As Marseille was growing in size, it had the persistent problem of working out how to provide a city with clean drinking water during a period when cholera outbreaks were legendary. First planned in the 16th century, the city of Marseille finally agreed to the huge infrastructure project to bring water south from the river Durance in the 19th century. The Roquefavour Aqueduct is just one part of an ambitious scheme of waterways and pipes that culminate in Marseille at the Palais Longchamps (which itself was built to commemorate the arrival of water in the city).
The Roquefavour Aqueduct is very similar to its more famous cousin, the Pont du Gard at Avignon, which is one of the most visited sites in the region. And rightly so. It is 18 centuries older than Roquefavour but it is also smaller. Roquefavour is about 400 metres long and 80 high (in comparison, Pont du Gard is around 270 long and 50 high). Construction began in 1841 and unsurprisingly, it took five years before water was flowing along the aqueduct towards Marseille.
The key draw of this area is its lack of tourists and development. You can drive directly to the aqueduct and park underneath it and have a picnic nearby – it’s also great to paddle in the river underneath. If you have proper walking shoes, you’ll find some steps where you can hike up to the top of the aqueduct. The path is rocky and not well trodden, so take your time and walk slowly. Alternatively, for the more energetic, there is a 35 km circular rural cycling route that you can take past the WW2 Internment Camp and up to the aqueduct itself.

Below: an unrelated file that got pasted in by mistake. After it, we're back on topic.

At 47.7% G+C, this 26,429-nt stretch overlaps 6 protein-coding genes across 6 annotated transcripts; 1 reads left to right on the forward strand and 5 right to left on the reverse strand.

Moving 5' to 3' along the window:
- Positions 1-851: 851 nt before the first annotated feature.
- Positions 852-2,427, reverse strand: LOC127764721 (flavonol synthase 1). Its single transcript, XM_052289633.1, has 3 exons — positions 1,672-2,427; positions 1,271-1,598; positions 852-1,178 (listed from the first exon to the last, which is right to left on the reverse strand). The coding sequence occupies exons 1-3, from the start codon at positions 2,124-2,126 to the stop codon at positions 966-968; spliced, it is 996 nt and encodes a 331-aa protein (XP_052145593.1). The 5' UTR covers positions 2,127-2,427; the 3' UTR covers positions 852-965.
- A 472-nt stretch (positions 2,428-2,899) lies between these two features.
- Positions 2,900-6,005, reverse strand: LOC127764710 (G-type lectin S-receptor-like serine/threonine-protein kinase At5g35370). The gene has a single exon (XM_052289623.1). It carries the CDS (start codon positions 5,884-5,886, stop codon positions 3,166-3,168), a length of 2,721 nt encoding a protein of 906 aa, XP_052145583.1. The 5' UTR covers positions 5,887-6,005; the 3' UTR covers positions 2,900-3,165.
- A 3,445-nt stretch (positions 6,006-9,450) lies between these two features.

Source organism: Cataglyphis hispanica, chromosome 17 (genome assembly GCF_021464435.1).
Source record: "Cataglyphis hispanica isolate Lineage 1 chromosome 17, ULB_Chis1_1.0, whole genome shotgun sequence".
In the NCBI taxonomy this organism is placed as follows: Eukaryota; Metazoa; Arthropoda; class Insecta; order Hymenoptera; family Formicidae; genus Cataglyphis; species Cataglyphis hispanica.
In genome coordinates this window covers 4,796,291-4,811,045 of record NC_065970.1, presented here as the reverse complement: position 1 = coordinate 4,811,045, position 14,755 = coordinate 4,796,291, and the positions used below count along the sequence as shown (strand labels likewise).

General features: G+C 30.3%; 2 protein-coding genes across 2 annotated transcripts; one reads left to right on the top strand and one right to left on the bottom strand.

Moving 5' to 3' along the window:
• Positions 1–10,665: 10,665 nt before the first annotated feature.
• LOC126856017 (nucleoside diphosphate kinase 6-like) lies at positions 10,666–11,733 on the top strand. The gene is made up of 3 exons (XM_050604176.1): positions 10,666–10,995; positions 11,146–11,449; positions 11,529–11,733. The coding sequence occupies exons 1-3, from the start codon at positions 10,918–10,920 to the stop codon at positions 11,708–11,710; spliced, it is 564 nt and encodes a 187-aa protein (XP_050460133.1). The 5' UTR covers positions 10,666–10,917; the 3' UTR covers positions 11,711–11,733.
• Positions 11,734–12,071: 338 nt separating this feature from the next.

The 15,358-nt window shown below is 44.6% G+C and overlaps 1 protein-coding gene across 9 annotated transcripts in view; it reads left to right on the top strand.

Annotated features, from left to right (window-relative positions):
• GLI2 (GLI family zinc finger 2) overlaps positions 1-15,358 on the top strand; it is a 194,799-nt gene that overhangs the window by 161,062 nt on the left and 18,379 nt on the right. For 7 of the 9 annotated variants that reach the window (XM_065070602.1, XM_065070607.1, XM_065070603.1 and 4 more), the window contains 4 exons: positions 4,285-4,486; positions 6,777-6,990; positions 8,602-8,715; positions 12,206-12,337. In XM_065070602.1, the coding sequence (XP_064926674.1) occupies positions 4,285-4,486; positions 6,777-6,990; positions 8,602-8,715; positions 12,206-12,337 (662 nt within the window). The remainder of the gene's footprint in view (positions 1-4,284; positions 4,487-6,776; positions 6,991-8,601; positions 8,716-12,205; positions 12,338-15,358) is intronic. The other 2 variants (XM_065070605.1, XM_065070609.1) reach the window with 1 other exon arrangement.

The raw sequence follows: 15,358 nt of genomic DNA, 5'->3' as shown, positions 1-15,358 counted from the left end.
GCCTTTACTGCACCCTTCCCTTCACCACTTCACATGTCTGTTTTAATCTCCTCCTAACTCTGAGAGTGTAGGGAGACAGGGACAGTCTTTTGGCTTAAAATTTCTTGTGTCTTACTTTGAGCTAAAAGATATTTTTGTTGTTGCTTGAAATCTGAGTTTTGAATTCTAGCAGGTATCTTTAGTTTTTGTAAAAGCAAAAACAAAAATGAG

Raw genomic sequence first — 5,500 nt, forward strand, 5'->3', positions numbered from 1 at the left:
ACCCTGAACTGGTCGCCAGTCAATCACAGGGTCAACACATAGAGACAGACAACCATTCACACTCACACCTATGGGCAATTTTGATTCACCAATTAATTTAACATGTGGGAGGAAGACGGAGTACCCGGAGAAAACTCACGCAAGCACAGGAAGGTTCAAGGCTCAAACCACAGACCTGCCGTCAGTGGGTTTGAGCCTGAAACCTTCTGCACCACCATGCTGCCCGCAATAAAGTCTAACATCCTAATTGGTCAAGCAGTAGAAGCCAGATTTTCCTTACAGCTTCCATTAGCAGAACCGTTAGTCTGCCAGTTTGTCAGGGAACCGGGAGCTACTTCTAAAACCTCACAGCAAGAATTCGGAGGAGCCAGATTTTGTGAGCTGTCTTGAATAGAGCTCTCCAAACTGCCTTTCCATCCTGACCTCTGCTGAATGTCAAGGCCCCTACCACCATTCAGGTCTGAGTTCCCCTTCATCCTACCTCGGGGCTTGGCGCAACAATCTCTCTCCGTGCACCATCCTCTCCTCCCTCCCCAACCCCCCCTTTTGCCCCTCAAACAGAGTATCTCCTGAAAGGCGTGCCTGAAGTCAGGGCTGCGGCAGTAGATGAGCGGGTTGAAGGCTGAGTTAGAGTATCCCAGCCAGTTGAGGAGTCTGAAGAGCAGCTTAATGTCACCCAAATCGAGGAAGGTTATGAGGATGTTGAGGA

If you want a longer walk, it’s best to start out in Ventabren, which is a nice little village in its own right with a world-class restaurant, Dan B. (be sure to make reservations). If you don’t have a car, catch the bus 220 from Aix-en-Provence’s bus station. Otherwise, park up in the village car park and follow the instructions listed on Hikideas. It takes five hours and covers 15 km.
It sounds obvious, but this part of France can get hot, hot, hot. This area isn’t touristy, which makes it a wonderfully tranquil part of the world (compared to the nearby bustle on the Côte d’Azur). It also means, though, that there are no amenities like toilets or shops with reliable opening hours, so make sure you have ample food and drink, especially water. It can get windy when the Mistral is in town, so the plateau can be a bit bracing for a picnic. You need comfortable shoes and bear in mind that there are no barriers on the highest parts of the walk, so be careful up there. If you have time, you can also take in the Roman remains of a vast camp built in the 5th century BC.